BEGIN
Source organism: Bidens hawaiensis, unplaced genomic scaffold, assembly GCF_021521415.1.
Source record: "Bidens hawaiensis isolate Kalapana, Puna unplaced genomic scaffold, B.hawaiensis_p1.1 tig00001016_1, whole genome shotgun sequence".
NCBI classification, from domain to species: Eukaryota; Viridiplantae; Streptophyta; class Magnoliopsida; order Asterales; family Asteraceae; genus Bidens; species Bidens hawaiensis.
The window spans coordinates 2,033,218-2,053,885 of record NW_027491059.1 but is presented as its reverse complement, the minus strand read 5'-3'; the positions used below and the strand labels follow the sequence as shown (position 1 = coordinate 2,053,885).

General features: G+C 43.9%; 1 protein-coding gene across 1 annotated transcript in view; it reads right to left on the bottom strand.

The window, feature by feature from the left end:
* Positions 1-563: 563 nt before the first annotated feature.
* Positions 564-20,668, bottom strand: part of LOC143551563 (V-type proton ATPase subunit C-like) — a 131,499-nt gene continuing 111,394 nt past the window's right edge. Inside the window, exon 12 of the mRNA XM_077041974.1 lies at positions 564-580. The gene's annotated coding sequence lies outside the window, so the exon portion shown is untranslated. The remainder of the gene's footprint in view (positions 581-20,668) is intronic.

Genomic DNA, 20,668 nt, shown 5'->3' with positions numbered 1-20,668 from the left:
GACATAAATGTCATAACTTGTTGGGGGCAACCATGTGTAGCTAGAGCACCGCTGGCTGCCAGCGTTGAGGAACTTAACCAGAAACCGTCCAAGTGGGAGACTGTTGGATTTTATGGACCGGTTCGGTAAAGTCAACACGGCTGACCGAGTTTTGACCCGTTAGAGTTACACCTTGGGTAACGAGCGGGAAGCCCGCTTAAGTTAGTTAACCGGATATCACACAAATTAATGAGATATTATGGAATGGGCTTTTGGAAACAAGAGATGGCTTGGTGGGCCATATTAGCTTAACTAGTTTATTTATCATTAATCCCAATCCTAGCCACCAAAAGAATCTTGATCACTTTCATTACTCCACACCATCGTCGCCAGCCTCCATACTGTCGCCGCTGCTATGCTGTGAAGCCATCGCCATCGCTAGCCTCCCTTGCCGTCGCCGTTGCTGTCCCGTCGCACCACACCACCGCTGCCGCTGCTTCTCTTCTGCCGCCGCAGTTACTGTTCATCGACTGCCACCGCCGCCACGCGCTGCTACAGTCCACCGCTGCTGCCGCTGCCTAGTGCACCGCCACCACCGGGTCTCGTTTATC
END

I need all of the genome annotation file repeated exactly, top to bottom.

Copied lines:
Source organism: Bidens hawaiensis, unplaced genomic scaffold, assembly GCF_021521415.1.
Source record: "Bidens hawaiensis isolate Kalapana, Puna unplaced genomic scaffold, B.hawaiensis_p1.1 tig00001016_1, whole genome shotgun sequence".
NCBI classification, from domain to species: Eukaryota; Viridiplantae; Streptophyta; class Magnoliopsida; order Asterales; family Asteraceae; genus Bidens; species Bidens hawaiensis.
The window spans coordinates 2,033,218-2,053,885 of record NW_027491059.1 but is presented as its reverse complement, the minus strand read 5'-3'; the positions used below and the strand labels follow the sequence as shown (position 1 = coordinate 2,053,885).

General features: G+C 43.9%; 1 protein-coding gene across 1 annotated transcript in view; it reads right to left on the bottom strand.

The window, feature by feature from the left end:
* Positions 1-563: 563 nt before the first annotated feature.
* Positions 564-20,668, bottom strand: part of LOC143551563 (V-type proton ATPase subunit C-like) — a 131,499-nt gene continuing 111,394 nt past the window's right edge. Inside the window, exon 12 of the mRNA XM_077041974.1 lies at positions 564-580. The gene's annotated coding sequence lies outside the window, so the exon portion shown is untranslated. The remainder of the gene's footprint in view (positions 581-20,668) is intronic.

Genomic DNA, 20,668 nt, shown 5'->3' with positions numbered 1-20,668 from the left:
GACATAAATGTCATAACTTGTTGGGGGCAACCATGTGTAGCTAGAGCACCGCTGGCTGCCAGCGTTGAGGAACTTAACCAGAAACCGTCCAAGTGGGAGACTGTTGGATTTTATGGACCGGTTCGGTAAAGTCAACACGGCTGACCGAGTTTTGACCCGTTAGAGTTACACCTTGGGTAACGAGCGGGAAGCCCGCTTAAGTTAGTTAACCGGATATCACACAAATTAATGAGATATTATGGAATGGGCTTTTGGAAACAAGAGATGGCTTGGTGGGCCATATTAGCTTAACTAGTTTATTTATCATTAATCCCAATCCTAGCCACCAAAAGAATCTTGATCACTTTCATTACTCCACACCATCGTCGCCAGCCTCCATACTGTCGCCGCTGCTATGCTGTGAAGCCATCGCCATCGCTAGCCTCCCTTGCCGTCGCCGTTGCTGTCCCGTCGCACCACACCACCGCTGCCGCTGCTTCTCTTCTGCCGCCGCAGTTACTGTTCATCGACTGCCACCGCCGCCACGCGCTGCTACAGTCCACCGCTGCTGCCGCTGCCTAGTGCACCGCCACCACCGGGTCTCGTTTATC